“The most revealing insight comes from the summer of 2011, when the company was gearing up to fend off the threat of Google’s rival platform, Google+. The complaint quotes an email in which Facebook COO Sheryl Sandberg wrote, “For the first time, we have real competition and consumers have real choice … we will have to be better to win.” At the time, Facebook had been planning to remove users’ ability to untag themselves in photos. One unnamed executive suggested pumping the brakes. “If ever there was a time to AVOID controversy, it would be when the world is comparing our offerings to G+,” they wrote. Better, they suggested, to save such changes “until the direct competitive comparisons begin to die down.” This is close to a smoking gun: evidence that, as Srinivasan hypothesized, Facebook preserves user privacy when it fears competition and degrades privacy when it doesn’t.”
Source : The Smoking Gun in the Facebook Antitrust Case | WIRED
After writing about the potential breakup of Facebook for years, it’s somewhat surreal for me to see the prospect actually arrive. But it’s here: the Federal Trade Commission voted 3-2 to sue Facebook for illegally maintaining a monopoly in social networking, arguing it has used acquisitions and harsh restrictions on third-party developers to prevent competitors from ever gaining a foothold.
If successful, the FTC’s case — which was joined by 46 states, the District of Columbia, and Guam — could force the company to divest itself of Instagram and WhatsApp, radically reshaping the digital economy. The move comes less than six weeks after the Department of Justice filed an antitrust lawsuit accusing Google of also maintaining an illegally monopoly on search.
“For nearly a decade, Facebook has used its dominance and monopoly power to crush smaller rivals and snuff out competition, all at the expense of everyday users,” said Letitia James, New York’s attorney general. “Today, we are taking action to stand up for the millions of consumers and many small businesses that have been harmed by Facebook’s illegal behavior.”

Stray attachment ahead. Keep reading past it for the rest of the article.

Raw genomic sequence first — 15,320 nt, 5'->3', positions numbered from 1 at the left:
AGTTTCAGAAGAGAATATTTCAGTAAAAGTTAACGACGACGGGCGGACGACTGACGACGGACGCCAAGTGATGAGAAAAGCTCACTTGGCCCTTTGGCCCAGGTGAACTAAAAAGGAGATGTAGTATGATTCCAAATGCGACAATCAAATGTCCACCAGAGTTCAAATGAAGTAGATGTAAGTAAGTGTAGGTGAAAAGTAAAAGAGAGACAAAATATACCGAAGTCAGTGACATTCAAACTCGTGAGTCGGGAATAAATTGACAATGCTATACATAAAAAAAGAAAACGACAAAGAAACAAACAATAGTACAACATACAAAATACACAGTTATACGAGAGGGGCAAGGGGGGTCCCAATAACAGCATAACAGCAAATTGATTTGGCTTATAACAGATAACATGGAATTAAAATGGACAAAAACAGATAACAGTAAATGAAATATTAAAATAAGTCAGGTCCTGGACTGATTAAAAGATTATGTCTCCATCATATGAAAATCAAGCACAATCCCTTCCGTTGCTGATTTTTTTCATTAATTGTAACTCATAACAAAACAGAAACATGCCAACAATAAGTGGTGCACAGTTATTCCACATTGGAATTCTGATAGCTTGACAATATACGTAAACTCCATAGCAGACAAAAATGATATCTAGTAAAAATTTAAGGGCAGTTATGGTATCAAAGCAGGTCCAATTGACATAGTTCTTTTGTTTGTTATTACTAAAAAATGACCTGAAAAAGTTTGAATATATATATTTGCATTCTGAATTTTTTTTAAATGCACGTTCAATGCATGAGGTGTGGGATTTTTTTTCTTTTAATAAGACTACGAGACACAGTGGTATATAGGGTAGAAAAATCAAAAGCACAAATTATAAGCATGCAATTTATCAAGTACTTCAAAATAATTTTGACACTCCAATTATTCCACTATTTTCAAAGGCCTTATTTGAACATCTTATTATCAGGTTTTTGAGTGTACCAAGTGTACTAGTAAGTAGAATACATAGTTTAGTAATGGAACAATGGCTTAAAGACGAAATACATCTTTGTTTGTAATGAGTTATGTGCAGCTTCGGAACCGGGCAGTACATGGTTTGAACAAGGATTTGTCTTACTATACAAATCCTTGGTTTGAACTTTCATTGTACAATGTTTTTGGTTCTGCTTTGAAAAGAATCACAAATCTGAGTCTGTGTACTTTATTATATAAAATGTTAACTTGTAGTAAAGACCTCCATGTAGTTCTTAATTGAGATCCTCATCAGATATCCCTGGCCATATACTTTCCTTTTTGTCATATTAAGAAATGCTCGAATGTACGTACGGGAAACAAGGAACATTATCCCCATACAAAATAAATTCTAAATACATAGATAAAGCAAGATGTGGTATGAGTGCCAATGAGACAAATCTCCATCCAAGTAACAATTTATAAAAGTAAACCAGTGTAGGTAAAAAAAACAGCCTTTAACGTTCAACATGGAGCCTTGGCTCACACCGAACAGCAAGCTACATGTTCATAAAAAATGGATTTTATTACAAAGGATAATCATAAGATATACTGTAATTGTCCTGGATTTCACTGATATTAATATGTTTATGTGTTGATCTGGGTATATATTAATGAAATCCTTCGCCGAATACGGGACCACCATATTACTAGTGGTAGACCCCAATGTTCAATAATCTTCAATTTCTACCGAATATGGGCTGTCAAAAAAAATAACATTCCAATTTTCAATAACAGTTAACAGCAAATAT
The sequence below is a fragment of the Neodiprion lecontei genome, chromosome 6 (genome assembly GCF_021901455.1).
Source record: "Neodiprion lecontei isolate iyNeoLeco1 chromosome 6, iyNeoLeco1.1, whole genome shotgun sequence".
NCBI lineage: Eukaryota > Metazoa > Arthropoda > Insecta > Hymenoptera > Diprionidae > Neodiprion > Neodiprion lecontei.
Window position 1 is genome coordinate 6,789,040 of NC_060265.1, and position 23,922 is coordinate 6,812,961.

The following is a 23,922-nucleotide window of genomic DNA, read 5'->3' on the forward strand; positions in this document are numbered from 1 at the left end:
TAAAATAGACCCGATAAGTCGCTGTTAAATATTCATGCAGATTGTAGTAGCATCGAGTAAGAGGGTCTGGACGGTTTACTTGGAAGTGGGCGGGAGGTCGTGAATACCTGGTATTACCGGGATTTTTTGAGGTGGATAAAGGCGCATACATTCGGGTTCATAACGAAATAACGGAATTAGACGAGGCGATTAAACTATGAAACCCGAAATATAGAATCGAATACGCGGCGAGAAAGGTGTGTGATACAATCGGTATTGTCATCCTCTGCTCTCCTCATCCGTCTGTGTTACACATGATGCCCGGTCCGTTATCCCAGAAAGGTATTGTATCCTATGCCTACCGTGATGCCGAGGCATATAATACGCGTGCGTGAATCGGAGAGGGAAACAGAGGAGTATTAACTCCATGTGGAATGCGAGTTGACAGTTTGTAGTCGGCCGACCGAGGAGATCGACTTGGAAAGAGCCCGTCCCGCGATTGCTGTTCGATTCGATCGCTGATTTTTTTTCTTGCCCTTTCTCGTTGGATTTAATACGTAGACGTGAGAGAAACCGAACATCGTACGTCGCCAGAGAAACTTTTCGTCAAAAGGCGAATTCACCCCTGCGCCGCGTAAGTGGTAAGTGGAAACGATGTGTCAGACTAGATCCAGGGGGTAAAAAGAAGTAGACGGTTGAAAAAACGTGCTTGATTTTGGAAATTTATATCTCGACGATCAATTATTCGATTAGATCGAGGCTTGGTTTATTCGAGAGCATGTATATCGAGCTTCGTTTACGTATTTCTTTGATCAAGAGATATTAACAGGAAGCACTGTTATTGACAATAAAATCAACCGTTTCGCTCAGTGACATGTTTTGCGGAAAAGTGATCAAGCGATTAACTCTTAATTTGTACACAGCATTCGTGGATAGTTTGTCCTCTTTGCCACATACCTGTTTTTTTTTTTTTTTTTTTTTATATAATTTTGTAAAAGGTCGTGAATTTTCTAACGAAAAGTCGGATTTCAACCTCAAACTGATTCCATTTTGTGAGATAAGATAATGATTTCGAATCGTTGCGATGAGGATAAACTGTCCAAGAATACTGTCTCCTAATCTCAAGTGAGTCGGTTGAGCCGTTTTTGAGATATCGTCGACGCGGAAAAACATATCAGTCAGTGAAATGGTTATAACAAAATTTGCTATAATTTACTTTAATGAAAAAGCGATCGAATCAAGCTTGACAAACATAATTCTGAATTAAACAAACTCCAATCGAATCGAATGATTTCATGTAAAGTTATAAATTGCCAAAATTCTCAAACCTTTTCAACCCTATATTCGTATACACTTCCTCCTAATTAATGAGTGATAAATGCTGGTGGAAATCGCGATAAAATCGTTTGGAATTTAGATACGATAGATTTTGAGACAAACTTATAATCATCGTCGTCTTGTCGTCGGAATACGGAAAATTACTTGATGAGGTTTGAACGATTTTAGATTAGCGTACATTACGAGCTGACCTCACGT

Source : The FTC seeks to break up Facebook – Platformer
“Implementing a pro-competition policy in America will be no easy task. Incumbent companies maintain their power with an array of unfair tactics to exclude rivals – acquisitions of nascent competitors, heavy lobbying of regulators, and lavish expenditures on campaign donations. To be successful in today’s economy, a pro-competition policy would need to tackle the new monopolies as well as the old ones – the Googles and Facebooks and the pharmaceutical and telecom companies alike. The payoffs would be large, however. Based on my research, I estimate that monopolies cost the median American household about $300 a month. Taking into account all the other inefficiencies monopolies entail, I estimate that the lack of competition deprives American workers of about $1.25tn of labor income every year. No wonder, then, that American workers are angry.”
Source : Monopolies cost Americans $300 a month. We’re no longer the land of free markets | US economy | The Guardian
“Mme Warren propose, elle, d’emprunter la voie politique : faire voter un texte qui désigne comme « plateform utilities » les plates-formes qui réalisent plus de 25 milliards de dollars de chiffre d’affaires. Il serait alors interdit d’être « joueur et arbitre » c’est-à-dire de posséder l’une d’entre elles tout en développant une activité dessus : sont visés les produits d’Amazon, Apple Music, Apple TV+, Google Shopping, Google Maps…”
Source : Face à la domination des GAFA, les défis du démantèlement
“Epsilon est une société de technologie et de plateformes, disposant d’une expertise et d’un patrimoine considérable de data. L’intégration d’Epsilon permettra de positionner Publicis Groupe comme un leader des expériences client personnalisées à grande échelle, nourries par la data”
Source : Publicis Groupe annonce le projet d’acquisition d’Epsilon | Publicis Groupe
“This isn’t a kind of fluffy charity providing free services. It’s is a very hard-headed international business and these big tech companies are essentially the world’s biggest global advertisers, that’s where they make their billions. […] these big companies, particularly where there are monopolies, can’t frankly reform themselves. It will have to come from outside.”
Source : Facebook could threaten democracy, says former GCHQ boss – BBC News
«But the idea of social graph portability squarely addresses one of the big issues of 21st-century economic policy. The new tech titans need serious competition. For a social network, serious competition needs new rules to enable it».
Source : A way to poke Facebook off its uncontested perch
The charge sheet claims that Google’s alleged abuses extend to 12 European countries and date back as far as 2008. The document warns that the EU could fine Google for the violations.
Source : EU Demands Major Changes to Google’s Search Rankings – WSJ